Hi, I pawned my car for 9,000 at an interest fee of 3% a month. I am a Michigan resident and the pawn slip states" if interest or charges in excess of 3% per month, plus storage charges provided in this document are asked or received , this loan , or any charges or any part of the charges , and the pawn broker loses all right to possession of the goods , article , or thing pawned , and shall surrender the item to the borrower or pawner upon due demand for the item"
Now each time I paid an interest fee of 843.00 for three months, the pawn agreement says the finance charge is 813.00 finance charge per three months yet they collected 843.00 and they wrote that I paid 843.00 on the pawn slip and 225.00 for car storage. Also on my copies the pledgor's signature is not signed, is it valid?
I just want my car back and not pay any more monies, I have paid a total of 6 months interest and storage fees.. will I have to go to court or can I approach the pawn shop and demand for car as slip states. Basically they charged me more than 3% and the pawn agreement states this that they must return my car if done so, am I fighting an uphill battle?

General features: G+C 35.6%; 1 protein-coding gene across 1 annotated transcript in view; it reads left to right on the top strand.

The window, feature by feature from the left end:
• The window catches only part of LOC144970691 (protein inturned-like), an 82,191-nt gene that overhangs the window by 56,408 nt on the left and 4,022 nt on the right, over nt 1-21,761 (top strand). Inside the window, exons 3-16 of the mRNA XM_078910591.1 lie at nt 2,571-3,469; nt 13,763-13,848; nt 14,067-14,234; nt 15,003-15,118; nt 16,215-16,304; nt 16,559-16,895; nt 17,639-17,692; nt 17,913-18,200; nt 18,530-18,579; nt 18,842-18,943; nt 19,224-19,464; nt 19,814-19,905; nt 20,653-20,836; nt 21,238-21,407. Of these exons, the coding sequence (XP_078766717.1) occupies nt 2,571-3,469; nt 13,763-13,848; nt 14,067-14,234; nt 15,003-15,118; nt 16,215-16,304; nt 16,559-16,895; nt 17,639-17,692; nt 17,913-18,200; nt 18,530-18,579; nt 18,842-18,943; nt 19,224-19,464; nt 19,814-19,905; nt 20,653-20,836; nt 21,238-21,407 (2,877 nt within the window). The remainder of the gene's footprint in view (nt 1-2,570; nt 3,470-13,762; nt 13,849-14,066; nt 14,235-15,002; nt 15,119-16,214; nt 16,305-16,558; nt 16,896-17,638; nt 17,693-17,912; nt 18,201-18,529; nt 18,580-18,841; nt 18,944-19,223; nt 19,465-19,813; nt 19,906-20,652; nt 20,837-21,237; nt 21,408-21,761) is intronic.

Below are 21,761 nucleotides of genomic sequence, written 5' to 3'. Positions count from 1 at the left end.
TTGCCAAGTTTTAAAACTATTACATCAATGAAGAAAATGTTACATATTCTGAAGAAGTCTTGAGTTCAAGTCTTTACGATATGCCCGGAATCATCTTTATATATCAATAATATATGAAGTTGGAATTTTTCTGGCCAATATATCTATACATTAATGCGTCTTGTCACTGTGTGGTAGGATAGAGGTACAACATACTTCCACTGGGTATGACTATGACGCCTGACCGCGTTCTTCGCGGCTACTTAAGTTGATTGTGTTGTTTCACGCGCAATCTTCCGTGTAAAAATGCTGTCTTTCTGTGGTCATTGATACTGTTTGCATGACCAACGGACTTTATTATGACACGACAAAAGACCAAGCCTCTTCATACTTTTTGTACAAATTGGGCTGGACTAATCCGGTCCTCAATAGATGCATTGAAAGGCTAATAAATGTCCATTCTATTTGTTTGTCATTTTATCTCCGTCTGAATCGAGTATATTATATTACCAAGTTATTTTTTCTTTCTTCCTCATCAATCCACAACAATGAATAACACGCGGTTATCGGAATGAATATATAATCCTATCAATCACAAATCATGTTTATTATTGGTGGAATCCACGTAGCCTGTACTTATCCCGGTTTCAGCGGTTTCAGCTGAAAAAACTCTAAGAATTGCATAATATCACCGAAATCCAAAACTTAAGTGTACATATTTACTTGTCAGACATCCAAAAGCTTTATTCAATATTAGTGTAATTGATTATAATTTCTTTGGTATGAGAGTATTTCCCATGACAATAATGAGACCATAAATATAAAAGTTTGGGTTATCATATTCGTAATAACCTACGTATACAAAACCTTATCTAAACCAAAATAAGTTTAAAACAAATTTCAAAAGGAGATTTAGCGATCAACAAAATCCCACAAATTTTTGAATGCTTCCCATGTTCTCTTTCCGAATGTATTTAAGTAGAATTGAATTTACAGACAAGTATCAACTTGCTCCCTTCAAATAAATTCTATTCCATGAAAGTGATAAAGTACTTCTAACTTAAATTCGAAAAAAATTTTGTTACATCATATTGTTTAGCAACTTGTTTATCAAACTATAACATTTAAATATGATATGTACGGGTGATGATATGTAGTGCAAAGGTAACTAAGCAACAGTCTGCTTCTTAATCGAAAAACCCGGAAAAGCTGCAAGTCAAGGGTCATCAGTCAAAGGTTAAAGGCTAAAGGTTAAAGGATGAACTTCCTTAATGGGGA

I need to see all of the agreement to form a valid opinion, and, in fact, nmore informationto understand your question. Shooting from the hip, to get your car back you will need to pay the amount lent you, the interest and the storage charges. What do you think is not valid, and what relief are you looking for?
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Estate Planning Attorney
You would be best served by retaining an attorney to review the entire pawn agreement. I speculate that the portion you have included is part of a "paid in full" provision within the pawn agreement; the limited excerpt, by itself, does not make sense due to being incomplete. It is also very unlikely that the lack of signature on your copy of the agreement has any legal significance at this stage of the transaction. For any meaningful advise, you must seek legal counsel.
2 lawyers agree
The pawn shops have a great deal of latitude within the law and are able to legally charge exorbitant interest, so you really have to make sure that you are reading all the charges properly. You may be able to bring the documentation to a consumer rights group for review as well which they may do for free. Otherwise, having a lawyer look it over is always a good idea.
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